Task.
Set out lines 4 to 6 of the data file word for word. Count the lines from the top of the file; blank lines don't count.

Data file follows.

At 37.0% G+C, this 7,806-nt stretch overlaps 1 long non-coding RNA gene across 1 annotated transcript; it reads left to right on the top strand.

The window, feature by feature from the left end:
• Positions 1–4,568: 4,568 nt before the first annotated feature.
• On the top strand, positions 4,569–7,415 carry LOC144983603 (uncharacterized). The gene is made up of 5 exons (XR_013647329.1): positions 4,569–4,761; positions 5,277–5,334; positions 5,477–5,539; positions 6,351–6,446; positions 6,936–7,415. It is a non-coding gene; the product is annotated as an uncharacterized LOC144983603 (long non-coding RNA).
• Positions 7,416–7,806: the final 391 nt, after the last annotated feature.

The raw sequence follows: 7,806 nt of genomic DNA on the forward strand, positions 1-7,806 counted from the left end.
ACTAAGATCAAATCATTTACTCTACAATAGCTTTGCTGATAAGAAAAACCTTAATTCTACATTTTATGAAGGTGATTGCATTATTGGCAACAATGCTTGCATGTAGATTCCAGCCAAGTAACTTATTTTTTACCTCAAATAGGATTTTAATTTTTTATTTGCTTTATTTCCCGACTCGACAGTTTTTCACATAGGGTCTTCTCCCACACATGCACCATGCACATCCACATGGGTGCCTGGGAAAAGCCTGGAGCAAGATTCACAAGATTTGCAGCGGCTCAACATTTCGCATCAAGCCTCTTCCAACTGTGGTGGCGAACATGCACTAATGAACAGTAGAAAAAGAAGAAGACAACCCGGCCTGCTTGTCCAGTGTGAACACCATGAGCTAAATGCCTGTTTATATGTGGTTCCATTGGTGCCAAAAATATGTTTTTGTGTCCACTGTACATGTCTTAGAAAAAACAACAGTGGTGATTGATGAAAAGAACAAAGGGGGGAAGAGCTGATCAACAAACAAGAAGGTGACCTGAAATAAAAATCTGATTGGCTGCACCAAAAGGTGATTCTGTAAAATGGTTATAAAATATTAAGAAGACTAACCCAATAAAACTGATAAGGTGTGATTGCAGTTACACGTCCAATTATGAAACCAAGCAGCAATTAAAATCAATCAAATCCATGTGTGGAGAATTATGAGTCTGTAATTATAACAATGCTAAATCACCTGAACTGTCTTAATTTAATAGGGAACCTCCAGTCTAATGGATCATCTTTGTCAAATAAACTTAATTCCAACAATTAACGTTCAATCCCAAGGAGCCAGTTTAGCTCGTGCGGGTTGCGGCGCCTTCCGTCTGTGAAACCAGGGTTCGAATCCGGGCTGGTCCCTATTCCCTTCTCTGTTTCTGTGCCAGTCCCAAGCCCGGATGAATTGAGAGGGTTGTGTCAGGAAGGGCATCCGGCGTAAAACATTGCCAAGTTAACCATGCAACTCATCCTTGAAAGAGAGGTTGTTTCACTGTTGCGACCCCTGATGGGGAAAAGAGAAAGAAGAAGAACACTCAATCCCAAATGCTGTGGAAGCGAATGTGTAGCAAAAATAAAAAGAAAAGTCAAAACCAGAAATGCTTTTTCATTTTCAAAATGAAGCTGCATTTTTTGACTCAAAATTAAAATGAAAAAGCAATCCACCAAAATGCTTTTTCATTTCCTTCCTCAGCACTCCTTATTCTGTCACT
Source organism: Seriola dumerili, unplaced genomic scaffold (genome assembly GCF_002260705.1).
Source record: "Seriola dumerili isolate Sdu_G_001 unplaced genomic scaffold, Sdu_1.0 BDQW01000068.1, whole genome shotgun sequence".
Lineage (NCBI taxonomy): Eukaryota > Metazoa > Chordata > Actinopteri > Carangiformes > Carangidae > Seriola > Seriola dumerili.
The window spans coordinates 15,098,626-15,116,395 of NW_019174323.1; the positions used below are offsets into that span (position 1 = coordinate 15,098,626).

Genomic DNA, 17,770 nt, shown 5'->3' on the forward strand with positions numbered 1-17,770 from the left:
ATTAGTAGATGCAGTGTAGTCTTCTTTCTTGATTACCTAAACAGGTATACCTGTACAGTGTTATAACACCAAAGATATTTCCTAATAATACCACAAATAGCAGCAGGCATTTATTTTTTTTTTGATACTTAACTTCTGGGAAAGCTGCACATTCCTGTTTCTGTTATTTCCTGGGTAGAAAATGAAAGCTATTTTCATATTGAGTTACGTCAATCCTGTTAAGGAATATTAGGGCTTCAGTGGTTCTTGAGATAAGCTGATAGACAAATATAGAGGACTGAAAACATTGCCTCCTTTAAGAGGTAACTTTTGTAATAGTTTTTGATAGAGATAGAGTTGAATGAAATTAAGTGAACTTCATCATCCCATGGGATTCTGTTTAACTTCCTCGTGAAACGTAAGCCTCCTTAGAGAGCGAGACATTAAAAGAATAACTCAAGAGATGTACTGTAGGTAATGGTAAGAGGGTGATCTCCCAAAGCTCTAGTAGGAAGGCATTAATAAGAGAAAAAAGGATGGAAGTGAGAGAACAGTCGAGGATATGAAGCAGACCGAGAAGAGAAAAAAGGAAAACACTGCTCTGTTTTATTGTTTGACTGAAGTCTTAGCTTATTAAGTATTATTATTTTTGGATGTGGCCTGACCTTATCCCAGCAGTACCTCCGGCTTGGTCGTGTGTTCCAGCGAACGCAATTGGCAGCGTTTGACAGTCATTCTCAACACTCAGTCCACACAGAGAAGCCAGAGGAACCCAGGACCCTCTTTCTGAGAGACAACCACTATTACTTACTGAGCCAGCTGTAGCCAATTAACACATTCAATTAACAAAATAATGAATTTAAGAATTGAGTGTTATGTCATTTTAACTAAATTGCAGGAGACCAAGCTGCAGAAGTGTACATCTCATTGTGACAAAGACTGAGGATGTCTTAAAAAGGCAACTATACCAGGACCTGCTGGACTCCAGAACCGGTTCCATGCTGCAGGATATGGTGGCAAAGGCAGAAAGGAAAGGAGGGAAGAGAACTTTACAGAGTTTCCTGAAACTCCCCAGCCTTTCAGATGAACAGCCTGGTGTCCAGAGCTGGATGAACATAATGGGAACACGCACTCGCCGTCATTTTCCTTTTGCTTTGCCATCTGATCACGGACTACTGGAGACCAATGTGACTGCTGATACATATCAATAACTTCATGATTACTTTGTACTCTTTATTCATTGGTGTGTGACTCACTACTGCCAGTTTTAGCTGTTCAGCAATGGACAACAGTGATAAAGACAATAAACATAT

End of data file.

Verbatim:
• On the top strand, positions 4,569–7,415 carry LOC144983603 (uncharacterized). The gene is made up of 5 exons (XR_013647329.1): positions 4,569–4,761; positions 5,277–5,334; positions 5,477–5,539; positions 6,351–6,446; positions 6,936–7,415. It is a non-coding gene; the product is annotated as an uncharacterized LOC144983603 (long non-coding RNA).
• Positions 7,416–7,806: the final 391 nt, after the last annotated feature.

The raw sequence follows: 7,806 nt of genomic DNA on the forward strand, positions 1-7,806 counted from the left end.